Blog

Creating an Accessible Map

For the full effect, use this with your eyes closed. Photo-0133.jpeg © by j_lai

One of the things that bothers me about Section 508 is the idea that the only thing needed for an image in an accessible document is that it needs alternate text.

Most images used with a design are there to create some sense of visual story telling; to spice up the content you are looking at. For government documents that end up becoming PDFs, this means making a really boring document look somewhat more appealing when you are reading them. Even pie charts, graphs and diagrams end up with an alt tag describing what the figure is (“This chart shows the decline of funding to blah blah yakkity yak). What got me wondering a while ago was, what about the documents where the image is the most important subject in the document. More specifically, what about maps?

While the majority of maps out there are a little too detailed for PDF purposes to be made Section 508 compliant, there are a lot of other types of maps that should benefit the user, such as Public Transportation maps. Theoretically, with current Section 508 standards, one need only put an alt tag in there. In theory, when reading an accessible PDF, it would have some descriptive text talking about how much it costs to ride the train, and how your city has a bunch of options for moving people, then you have this big ol’ map and all a visually impaired person hears from the screen reader is “Map of our rather complex and unfriendly subway station.” Talk about frustrating.

I wanted to see which cities were tackling this problem, first because I didn’t want to reinvent the wheel, and secondly because I wanted to find ideas for creating a more accessible map. Naturally, after visiting both Massachusetts Bay Transit Authority (MBTA) and New York’s Metropolitan Transit Authority (MTA) websites, neither of them seem to be doing anything to make the bulk of their PDFs 508 compliant. After having lived in Boston, but not in New York, I was intimately familiar with using the MBTA to get around. I figured that subway was probably a safe example to use to try to create an accessible map.

Subway maps have a few issues with accessibility:

  • Train Lines go from point A to point Z, then back again.
  • Some stops connect to other train lines, buses, and various other transit routes.
  • Not all stops are accessible to individuals requiring mobility assistance.
  • Routes often split off from each other even though they are on the same line.
  • Most are color coded

The source map (PDF) I used from the MBTA has all of the T lines (The MBTA train is called, simply, the ‘T’) on it, showing the relation between each line as well as hosting the route overlaying a grayed out city. Looking closer, not all the stops are listed on the map, making it difficult to determine exactly where to go. After staring at the map for a while, I figured the text was too small to put all the stops on the map and still use all the other routes. Additionally, since the majority of the T is underground, I figured it would be irrelevant to show roughly where the lines fall in the city. In the end I decided to focus on the oldest section of the T, the Green Line. Then I noticed that the stops are essentially a list.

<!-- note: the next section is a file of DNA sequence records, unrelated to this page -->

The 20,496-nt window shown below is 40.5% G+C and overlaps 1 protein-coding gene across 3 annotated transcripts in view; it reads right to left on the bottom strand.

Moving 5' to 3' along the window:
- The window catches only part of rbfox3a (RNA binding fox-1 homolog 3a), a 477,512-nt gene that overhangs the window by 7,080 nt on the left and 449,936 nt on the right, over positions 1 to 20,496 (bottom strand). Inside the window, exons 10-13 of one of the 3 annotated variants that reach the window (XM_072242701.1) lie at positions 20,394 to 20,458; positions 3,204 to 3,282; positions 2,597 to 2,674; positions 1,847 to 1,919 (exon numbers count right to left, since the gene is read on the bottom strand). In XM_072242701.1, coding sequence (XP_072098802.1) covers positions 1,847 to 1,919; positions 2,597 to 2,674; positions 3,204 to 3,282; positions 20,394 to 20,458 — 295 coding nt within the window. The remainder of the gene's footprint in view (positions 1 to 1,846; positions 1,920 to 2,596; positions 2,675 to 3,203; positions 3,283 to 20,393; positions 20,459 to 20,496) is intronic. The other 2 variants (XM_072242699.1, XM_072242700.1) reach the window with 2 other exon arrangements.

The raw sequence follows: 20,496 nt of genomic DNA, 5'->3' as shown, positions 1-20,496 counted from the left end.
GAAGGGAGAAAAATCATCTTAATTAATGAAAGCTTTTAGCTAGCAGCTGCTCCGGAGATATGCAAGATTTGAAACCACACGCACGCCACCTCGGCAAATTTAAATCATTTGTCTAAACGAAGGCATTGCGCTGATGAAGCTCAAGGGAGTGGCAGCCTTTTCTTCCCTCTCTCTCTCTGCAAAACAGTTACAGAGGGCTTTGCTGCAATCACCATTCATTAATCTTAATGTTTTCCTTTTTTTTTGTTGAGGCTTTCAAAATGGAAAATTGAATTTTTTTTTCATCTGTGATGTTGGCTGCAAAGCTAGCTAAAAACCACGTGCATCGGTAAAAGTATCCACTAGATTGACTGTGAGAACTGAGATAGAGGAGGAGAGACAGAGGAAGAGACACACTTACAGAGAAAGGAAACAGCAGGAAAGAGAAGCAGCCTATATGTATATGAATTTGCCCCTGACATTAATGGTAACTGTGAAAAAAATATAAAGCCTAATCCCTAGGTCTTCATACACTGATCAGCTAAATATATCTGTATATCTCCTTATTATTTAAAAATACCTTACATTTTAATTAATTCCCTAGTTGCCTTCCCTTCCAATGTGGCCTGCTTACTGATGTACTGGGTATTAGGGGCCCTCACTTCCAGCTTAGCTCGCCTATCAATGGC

The problem is, which direction do I use to make it useful?

I decided to create a route list going outbound, as the lines originate from one stop (Lechmere) before branching out at Copley and Kenmore.

The way lists are set up in PDF tags makes use of several awesome additional tags that are generally unusable in other tags. If you use alternate text for tags that don’t require it, the document won’t check out okay for Section 508 compliance. The correct structure of a list looks like the following:

<L>  
  <Caption> (Optional)
  <LI>
    <Lbl> (Optional)
    <LBody>

I was able to identify the L tags as Main Green Line, E Line, B Line, C Line and D line and nest the lists like above so I can show routes moving away from the main line. The Caption became useful to designate the individual Lines, and the Lbl tag, which is used to describe the bullet character, was used to identify whether or not the stop was a basic transit stop, a transfer station, or a terminal stop.

I’m not sure if a screen reader like JAWS or WindowEyes can tell the difference between nested lists in tags, so I include directives in the Title field of the Tag Properties Dialog box for certain stops, such as Transfer stations. I’m also not sure what to do about the fact that you can take a train Inbound in addition to leaving outbound from Riverside. Therefore, in the meantime, I numbered the stops along the Main Line, and each of the corresponding stops in the Title section of the LBody tag.

I’m interested to hear any ideas on how to improve this map. If you or someone you know uses a screen reader, please feel free to post your comments to me after checking this file out to give me any feedback about this project. Also, any ideas to improve this would be helpful.

Download the Map


An attempt to make an accessible Subway Map
Title: Accessible MBTA Transit Map (1185 clicks)

Caption:

Filename: T-Map.pdf

Size: 2 MB
0 comments